Western Digital is already working on an NVMe driver written in Rust


The integration of Rust in Linux has had a high level of acceptance by the community and developers

During the “Linux Plumbers 2022” conference that was ongoing these days, a Western Digital engineer gave a presentation on the development of a controller experimental for SSD NVM-Express (NVMe) written in Rust and running at the Linux kernel level.

Despite that the project is still in an early stage of development, the tests carried out showed that the performance of the Rust NVMe driver corresponds to the NVMe driver written in C in the kernel.

I'm Matthew Wilcox, I'm one of the authors of the NVMe spec, I was the one who suggested I make an NVMe driver to demonstrate the value of Rust. It has been successful beyond my wildest expectations. 

Regarding the report presented the current NVMe C driver is said to be fully satisfactory for developers, but the NVMe subsystem is a good platform to explore the feasibility of developing drivers in Rust, as it is quite simple, widely used, has high performance requirements, has a proven reference implementation for comparison, and supports various interfaces ( dev, pci, dma, blk-mq, gendisk, sysfs).

It is observed that the Rust PCI NVMe driver already provides the necessary functionality for operation, but it is not yet ready for widespread use, as it requires separate enhancements.

Plans for the future include getting rid of existing insecure blocks, support to remove the device and download the driver, support sysfs interface, implement lazy initialization, create a controller for blk-mq, and experiment with an asynchronous programming model for queue_rq.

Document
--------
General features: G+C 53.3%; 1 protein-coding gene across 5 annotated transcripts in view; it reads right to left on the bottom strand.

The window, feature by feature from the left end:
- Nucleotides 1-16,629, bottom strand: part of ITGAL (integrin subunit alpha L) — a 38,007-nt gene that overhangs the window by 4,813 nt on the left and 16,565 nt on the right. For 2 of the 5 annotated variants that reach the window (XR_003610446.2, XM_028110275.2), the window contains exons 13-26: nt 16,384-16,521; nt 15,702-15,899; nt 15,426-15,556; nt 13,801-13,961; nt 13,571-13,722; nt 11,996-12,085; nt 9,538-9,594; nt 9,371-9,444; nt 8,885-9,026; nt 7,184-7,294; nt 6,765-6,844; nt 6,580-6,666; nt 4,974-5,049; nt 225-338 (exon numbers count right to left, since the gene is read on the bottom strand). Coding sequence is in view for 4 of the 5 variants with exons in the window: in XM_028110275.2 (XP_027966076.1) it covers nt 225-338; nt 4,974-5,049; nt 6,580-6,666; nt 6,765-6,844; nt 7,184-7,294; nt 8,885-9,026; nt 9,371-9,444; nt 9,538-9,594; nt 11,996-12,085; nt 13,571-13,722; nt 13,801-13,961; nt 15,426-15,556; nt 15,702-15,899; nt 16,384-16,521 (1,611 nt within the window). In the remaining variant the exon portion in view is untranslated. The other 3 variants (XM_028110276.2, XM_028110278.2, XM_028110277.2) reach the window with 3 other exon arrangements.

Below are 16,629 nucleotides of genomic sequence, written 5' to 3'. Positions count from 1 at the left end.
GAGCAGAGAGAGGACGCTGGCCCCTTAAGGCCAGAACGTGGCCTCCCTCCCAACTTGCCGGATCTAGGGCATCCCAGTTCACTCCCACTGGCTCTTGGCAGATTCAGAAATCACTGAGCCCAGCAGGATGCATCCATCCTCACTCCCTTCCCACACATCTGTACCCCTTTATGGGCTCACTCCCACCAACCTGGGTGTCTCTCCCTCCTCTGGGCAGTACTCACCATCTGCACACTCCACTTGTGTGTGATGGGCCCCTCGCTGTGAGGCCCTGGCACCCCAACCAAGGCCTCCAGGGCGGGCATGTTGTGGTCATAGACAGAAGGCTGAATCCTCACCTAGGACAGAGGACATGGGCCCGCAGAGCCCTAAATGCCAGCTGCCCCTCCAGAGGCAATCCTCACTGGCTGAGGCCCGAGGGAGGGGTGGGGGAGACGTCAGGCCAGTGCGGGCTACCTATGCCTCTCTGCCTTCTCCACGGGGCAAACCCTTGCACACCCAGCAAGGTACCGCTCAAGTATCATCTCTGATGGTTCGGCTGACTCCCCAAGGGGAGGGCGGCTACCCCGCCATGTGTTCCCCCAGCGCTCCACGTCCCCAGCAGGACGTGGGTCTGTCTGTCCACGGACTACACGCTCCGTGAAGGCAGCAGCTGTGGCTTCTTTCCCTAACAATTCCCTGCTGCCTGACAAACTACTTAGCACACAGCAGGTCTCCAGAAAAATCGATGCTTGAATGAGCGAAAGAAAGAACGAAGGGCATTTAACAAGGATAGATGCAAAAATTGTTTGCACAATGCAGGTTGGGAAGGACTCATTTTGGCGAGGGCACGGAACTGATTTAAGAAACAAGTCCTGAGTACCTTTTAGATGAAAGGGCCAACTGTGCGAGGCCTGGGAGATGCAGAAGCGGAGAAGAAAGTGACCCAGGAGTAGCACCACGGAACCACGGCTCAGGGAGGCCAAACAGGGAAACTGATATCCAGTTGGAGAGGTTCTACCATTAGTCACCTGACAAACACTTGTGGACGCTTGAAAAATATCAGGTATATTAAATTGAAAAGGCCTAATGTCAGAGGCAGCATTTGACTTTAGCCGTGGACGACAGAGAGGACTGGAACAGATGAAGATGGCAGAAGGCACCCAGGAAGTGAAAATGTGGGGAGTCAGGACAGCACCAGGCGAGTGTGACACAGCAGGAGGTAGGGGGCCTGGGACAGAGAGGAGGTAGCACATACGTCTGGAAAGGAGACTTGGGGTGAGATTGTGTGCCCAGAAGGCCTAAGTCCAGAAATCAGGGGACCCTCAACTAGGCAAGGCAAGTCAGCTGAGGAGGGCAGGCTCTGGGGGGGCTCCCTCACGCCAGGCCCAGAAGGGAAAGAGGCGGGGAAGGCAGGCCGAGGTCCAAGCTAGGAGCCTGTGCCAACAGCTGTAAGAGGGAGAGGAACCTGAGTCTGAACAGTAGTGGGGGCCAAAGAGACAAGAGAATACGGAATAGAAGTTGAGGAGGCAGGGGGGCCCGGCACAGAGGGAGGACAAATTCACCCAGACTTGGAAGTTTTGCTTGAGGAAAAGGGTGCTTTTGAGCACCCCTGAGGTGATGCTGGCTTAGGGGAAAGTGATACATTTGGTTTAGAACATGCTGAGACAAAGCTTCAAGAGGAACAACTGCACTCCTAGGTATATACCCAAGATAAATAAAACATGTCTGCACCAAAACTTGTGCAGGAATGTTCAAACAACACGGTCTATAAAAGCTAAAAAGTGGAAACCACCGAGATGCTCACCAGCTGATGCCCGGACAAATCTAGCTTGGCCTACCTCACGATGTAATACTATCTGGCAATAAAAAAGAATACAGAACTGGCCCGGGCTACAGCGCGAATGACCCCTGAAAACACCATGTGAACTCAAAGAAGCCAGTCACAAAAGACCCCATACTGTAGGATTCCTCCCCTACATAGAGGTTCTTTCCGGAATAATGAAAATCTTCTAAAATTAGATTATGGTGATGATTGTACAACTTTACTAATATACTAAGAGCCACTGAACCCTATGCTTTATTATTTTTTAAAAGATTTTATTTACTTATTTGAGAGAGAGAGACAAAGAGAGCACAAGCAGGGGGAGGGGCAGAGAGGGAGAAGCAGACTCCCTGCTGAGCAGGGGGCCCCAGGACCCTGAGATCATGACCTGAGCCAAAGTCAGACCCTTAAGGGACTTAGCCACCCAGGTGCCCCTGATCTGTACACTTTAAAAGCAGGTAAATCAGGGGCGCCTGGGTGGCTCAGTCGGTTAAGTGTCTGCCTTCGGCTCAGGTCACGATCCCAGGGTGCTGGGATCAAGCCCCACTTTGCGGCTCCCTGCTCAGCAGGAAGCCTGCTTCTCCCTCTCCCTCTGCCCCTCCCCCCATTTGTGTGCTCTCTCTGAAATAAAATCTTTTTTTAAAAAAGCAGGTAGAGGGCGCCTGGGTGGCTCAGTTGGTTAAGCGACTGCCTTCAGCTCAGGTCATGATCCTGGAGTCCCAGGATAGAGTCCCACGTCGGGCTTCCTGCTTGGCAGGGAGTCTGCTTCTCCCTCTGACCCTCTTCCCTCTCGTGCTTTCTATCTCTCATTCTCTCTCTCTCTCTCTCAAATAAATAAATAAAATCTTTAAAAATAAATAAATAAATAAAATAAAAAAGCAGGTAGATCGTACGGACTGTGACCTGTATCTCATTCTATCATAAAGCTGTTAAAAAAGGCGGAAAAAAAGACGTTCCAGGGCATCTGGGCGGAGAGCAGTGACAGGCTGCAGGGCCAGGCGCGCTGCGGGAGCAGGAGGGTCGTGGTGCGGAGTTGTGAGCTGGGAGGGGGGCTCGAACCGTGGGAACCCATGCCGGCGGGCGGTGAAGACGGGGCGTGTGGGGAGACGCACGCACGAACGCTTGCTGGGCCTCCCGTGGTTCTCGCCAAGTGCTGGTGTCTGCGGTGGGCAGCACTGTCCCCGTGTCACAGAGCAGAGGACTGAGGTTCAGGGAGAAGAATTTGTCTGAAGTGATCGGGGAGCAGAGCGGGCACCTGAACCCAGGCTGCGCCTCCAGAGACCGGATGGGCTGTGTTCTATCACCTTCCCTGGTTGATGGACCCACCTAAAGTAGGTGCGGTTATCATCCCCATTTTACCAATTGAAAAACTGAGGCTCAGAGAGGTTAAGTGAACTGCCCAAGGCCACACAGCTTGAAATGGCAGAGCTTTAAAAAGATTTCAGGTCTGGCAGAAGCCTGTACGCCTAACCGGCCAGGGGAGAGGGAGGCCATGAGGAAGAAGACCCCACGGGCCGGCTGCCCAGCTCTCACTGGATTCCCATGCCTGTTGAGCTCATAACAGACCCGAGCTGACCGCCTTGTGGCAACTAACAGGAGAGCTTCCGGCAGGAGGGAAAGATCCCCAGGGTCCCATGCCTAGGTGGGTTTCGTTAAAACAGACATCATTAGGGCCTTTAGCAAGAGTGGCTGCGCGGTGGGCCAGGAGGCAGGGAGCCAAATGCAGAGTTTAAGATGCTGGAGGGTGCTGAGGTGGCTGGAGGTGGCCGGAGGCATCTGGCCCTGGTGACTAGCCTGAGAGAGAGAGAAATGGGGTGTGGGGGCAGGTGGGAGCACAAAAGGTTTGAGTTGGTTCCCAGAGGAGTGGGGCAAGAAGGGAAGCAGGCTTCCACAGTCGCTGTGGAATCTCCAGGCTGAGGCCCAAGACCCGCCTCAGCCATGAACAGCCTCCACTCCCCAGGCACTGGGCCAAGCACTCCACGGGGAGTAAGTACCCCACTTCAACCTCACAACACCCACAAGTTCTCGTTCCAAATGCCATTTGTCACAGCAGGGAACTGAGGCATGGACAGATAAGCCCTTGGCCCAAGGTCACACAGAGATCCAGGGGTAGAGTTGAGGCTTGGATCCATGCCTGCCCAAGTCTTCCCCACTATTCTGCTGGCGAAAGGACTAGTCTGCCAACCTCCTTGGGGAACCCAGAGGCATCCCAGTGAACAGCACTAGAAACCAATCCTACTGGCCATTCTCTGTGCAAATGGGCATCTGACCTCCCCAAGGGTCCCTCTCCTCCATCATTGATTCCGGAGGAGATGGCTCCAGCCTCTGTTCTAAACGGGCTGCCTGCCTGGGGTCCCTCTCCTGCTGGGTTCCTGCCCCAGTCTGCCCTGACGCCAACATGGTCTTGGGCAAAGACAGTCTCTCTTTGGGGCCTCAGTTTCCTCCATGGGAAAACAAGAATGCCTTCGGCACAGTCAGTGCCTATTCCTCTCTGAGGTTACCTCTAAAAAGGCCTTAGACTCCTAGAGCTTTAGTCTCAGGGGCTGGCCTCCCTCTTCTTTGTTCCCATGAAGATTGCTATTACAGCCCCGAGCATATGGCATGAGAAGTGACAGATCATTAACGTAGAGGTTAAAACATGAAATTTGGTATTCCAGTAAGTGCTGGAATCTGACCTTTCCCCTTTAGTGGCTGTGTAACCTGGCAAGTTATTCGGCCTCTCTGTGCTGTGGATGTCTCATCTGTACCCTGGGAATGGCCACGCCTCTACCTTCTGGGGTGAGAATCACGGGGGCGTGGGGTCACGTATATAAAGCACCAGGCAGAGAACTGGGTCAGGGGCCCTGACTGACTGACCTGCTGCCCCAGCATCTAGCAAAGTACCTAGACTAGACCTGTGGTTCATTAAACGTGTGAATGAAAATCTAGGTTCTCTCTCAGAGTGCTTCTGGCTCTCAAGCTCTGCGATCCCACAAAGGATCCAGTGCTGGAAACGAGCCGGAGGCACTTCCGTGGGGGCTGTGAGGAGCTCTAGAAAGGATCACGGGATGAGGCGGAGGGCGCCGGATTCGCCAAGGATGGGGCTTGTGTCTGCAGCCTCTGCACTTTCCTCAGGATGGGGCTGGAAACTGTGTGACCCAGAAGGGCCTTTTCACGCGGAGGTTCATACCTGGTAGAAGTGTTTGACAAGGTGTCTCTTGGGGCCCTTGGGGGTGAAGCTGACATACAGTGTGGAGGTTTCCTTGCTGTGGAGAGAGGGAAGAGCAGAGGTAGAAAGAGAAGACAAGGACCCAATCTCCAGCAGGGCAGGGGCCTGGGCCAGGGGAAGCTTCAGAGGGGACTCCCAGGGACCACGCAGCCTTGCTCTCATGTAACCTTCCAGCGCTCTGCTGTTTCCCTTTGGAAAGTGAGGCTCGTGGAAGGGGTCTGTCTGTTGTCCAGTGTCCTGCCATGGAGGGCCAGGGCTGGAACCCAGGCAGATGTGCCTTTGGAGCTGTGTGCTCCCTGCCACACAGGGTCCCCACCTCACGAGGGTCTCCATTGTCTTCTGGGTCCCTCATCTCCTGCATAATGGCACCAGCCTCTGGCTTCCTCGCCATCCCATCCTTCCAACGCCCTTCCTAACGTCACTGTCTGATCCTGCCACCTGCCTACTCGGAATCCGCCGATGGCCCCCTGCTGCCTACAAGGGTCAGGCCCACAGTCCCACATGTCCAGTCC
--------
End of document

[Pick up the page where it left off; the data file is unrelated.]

Furthermore, we can point the experiments carried out by the NCC Group to develop controllers in the Rust language for the FreeBSD kernel. As an example, a simple echo controller that returns data written to the /dev/rustmodule. In the next phase of experimentation, the NCC Group is considering reworking core core components in Rust to improve the security of network and file operations.

That said, although it has been shown that it is possible to create simple modules in Rust, tighter integration of Rust into the FreeBSD kernel will require additional work.

For example, he mentions the need to create a set of abstraction layers over kernel subsystems and structures, similar to the plugins prepared by the Rust project for Linux. In the future, we plan to perform similar experiments with the Illumos core and highlight common abstractions in Rust that could be used in drivers written by Rust for Linux, BSD, and Illumos.

According to Microsoft and Google, around 70% of vulnerabilities in their software products are due to insecure memory management.

Using the Rust language is supposed to reduce the risk of vulnerabilities caused by insecure memory handling and will eliminate the occurrence of errors such as accessing an area of ​​memory after it has been freed and buffer overflow.

Memory safety is provided in Rust at compile time by checking references, tracking object ownership, and object lifetime (scope), as well as by evaluating the correctness of memory access during the execution of the code.

Rust also provides integer overflow protection, requires variables to be initialized before use, better handles errors in the standard library, enforces the concept of immutable variables and references by default, and offers strong static typing to minimize logical errors.

It is worth mentioning that it may be possible that future work will go hand in hand with the work that Miguel Ojeda has presented on his "Rust for Linux" drivers, which have been presented as a series of patches.

Finally if you are interested in knowing more about it, you can check the details in the following link.

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